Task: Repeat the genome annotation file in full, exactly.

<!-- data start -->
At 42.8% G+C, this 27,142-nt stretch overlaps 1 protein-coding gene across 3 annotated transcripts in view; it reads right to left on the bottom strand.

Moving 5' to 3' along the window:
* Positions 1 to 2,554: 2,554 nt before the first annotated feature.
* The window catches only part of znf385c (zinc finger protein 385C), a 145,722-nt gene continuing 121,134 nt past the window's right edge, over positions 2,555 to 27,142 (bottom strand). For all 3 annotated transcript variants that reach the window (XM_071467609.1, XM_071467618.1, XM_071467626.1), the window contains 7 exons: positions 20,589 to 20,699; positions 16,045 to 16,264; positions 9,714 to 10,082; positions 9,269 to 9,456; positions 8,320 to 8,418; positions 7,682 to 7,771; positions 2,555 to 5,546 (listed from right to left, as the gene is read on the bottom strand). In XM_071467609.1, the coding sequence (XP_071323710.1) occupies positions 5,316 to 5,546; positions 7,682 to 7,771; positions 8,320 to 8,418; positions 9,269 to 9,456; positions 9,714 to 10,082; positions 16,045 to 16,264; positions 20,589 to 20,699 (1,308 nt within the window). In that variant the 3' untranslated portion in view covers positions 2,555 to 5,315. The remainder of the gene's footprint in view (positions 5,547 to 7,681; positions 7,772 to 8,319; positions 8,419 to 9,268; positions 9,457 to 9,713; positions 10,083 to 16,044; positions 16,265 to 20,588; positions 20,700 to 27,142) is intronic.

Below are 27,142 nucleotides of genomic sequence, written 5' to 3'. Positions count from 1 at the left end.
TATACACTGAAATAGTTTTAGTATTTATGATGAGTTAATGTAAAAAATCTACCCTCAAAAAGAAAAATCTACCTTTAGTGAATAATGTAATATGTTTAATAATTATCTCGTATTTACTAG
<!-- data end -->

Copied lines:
At 42.8% G+C, this 27,142-nt stretch overlaps 1 protein-coding gene across 3 annotated transcripts in view; it reads right to left on the bottom strand.

Moving 5' to 3' along the window:
* Positions 1 to 2,554: 2,554 nt before the first annotated feature.
* The window catches only part of znf385c (zinc finger protein 385C), a 145,722-nt gene continuing 121,134 nt past the window's right edge, over positions 2,555 to 27,142 (bottom strand). For all 3 annotated transcript variants that reach the window (XM_071467609.1, XM_071467618.1, XM_071467626.1), the window contains 7 exons: positions 20,589 to 20,699; positions 16,045 to 16,264; positions 9,714 to 10,082; positions 9,269 to 9,456; positions 8,320 to 8,418; positions 7,682 to 7,771; positions 2,555 to 5,546 (listed from right to left, as the gene is read on the bottom strand). In XM_071467609.1, the coding sequence (XP_071323710.1) occupies positions 5,316 to 5,546; positions 7,682 to 7,771; positions 8,320 to 8,418; positions 9,269 to 9,456; positions 9,714 to 10,082; positions 16,045 to 16,264; positions 20,589 to 20,699 (1,308 nt within the window). In that variant the 3' untranslated portion in view covers positions 2,555 to 5,315. The remainder of the gene's footprint in view (positions 5,547 to 7,681; positions 7,772 to 8,319; positions 8,419 to 9,268; positions 9,457 to 9,713; positions 10,083 to 16,044; positions 16,265 to 20,588; positions 20,700 to 27,142) is intronic.

Below are 27,142 nucleotides of genomic sequence, written 5' to 3'. Positions count from 1 at the left end.
TATACACTGAAATAGTTTTAGTATTTATGATGAGTTAATGTAAAAAATCTACCCTCAAAAAGAAAAATCTACCTTTAGTGAATAATGTAATATGTTTAATAATTATCTCGTATTTACTAG